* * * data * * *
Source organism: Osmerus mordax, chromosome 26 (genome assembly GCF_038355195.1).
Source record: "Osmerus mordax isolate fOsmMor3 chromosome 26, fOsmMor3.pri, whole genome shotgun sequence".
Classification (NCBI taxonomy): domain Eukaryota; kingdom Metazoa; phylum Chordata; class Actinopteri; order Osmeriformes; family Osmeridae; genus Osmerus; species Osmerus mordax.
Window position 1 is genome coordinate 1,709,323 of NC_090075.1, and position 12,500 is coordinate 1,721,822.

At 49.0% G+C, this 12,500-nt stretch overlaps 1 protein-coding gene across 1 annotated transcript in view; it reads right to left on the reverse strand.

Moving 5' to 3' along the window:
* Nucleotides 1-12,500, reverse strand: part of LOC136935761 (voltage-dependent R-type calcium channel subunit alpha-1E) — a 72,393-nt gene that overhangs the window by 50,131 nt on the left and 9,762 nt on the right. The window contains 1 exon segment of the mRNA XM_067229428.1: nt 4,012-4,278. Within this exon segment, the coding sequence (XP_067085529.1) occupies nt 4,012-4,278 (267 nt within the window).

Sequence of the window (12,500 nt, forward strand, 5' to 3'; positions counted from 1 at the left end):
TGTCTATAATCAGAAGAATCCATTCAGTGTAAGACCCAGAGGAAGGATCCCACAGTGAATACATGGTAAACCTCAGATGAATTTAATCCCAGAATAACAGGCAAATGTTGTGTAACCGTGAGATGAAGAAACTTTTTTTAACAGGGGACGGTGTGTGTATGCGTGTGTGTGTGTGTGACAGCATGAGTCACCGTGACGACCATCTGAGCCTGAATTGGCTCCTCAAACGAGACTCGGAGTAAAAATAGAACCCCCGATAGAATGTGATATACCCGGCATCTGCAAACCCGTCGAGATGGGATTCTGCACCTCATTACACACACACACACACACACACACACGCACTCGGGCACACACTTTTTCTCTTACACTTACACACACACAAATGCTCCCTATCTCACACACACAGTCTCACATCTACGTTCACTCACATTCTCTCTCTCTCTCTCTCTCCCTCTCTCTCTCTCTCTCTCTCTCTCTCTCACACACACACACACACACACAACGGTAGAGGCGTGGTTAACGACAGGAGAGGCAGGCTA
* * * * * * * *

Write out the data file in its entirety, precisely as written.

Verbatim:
Source organism: Osmerus mordax, chromosome 26 (genome assembly GCF_038355195.1).
Source record: "Osmerus mordax isolate fOsmMor3 chromosome 26, fOsmMor3.pri, whole genome shotgun sequence".
Classification (NCBI taxonomy): domain Eukaryota; kingdom Metazoa; phylum Chordata; class Actinopteri; order Osmeriformes; family Osmeridae; genus Osmerus; species Osmerus mordax.
Window position 1 is genome coordinate 1,709,323 of NC_090075.1, and position 12,500 is coordinate 1,721,822.

At 49.0% G+C, this 12,500-nt stretch overlaps 1 protein-coding gene across 1 annotated transcript in view; it reads right to left on the reverse strand.

Moving 5' to 3' along the window:
* Nucleotides 1-12,500, reverse strand: part of LOC136935761 (voltage-dependent R-type calcium channel subunit alpha-1E) — a 72,393-nt gene that overhangs the window by 50,131 nt on the left and 9,762 nt on the right. The window contains 1 exon segment of the mRNA XM_067229428.1: nt 4,012-4,278. Within this exon segment, the coding sequence (XP_067085529.1) occupies nt 4,012-4,278 (267 nt within the window).

Sequence of the window (12,500 nt, forward strand, 5' to 3'; positions counted from 1 at the left end):
TGTCTATAATCAGAAGAATCCATTCAGTGTAAGACCCAGAGGAAGGATCCCACAGTGAATACATGGTAAACCTCAGATGAATTTAATCCCAGAATAACAGGCAAATGTTGTGTAACCGTGAGATGAAGAAACTTTTTTTAACAGGGGACGGTGTGTGTATGCGTGTGTGTGTGTGTGACAGCATGAGTCACCGTGACGACCATCTGAGCCTGAATTGGCTCCTCAAACGAGACTCGGAGTAAAAATAGAACCCCCGATAGAATGTGATATACCCGGCATCTGCAAACCCGTCGAGATGGGATTCTGCACCTCATTACACACACACACACACACACACACACGCACTCGGGCACACACTTTTTCTCTTACACTTACACACACACAAATGCTCCCTATCTCACACACACAGTCTCACATCTACGTTCACTCACATTCTCTCTCTCTCTCTCTCTCCCTCTCTCTCTCTCTCTCTCTCTCTCTCTCACACACACACACACACACACAACGGTAGAGGCGTGGTTAACGACAGGAGAGGCAGGCTA